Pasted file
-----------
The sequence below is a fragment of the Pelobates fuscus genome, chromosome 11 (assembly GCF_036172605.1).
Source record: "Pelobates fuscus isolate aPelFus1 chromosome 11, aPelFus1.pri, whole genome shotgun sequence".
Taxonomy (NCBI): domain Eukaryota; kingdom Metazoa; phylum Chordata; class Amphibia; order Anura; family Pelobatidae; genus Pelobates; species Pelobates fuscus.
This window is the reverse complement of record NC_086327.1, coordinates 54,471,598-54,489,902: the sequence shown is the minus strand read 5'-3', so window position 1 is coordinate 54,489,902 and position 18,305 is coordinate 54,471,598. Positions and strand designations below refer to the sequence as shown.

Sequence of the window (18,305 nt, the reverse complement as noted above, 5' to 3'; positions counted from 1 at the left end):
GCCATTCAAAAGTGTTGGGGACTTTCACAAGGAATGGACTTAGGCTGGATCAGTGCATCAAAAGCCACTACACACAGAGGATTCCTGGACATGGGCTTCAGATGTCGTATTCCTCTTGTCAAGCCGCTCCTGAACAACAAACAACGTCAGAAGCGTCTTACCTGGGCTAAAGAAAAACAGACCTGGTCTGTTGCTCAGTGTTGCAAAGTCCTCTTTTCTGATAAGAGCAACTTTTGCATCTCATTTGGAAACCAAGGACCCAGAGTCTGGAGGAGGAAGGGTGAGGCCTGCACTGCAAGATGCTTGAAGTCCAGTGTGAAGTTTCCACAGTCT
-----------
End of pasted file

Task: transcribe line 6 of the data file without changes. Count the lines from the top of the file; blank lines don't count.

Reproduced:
GCCATTCAAAAGTGTTGGGGACTTTCACAAGGAATGGACTTAGGCTGGATCAGTGCATCAAAAGCCACTACACACAGAGGATTCCTGGACATGGGCTTCAGATGTCGTATTCCTCTTGTCAAGCCGCTCCTGAACAACAAACAACGTCAGAAGCGTCTTACCTGGGCTAAAGAAAAACAGACCTGGTCTGTTGCTCAGTGTTGCAAAGTCCTCTTTTCTGATAAGAGCAACTTTTGCATCTCATTTGGAAACCAAGGACCCAGAGTCTGGAGGAGGAAGGGTGAGGCCTGCACTGCAAGATGCTTGAAGTCCAGTGTGAAGTTTCCACAGTCT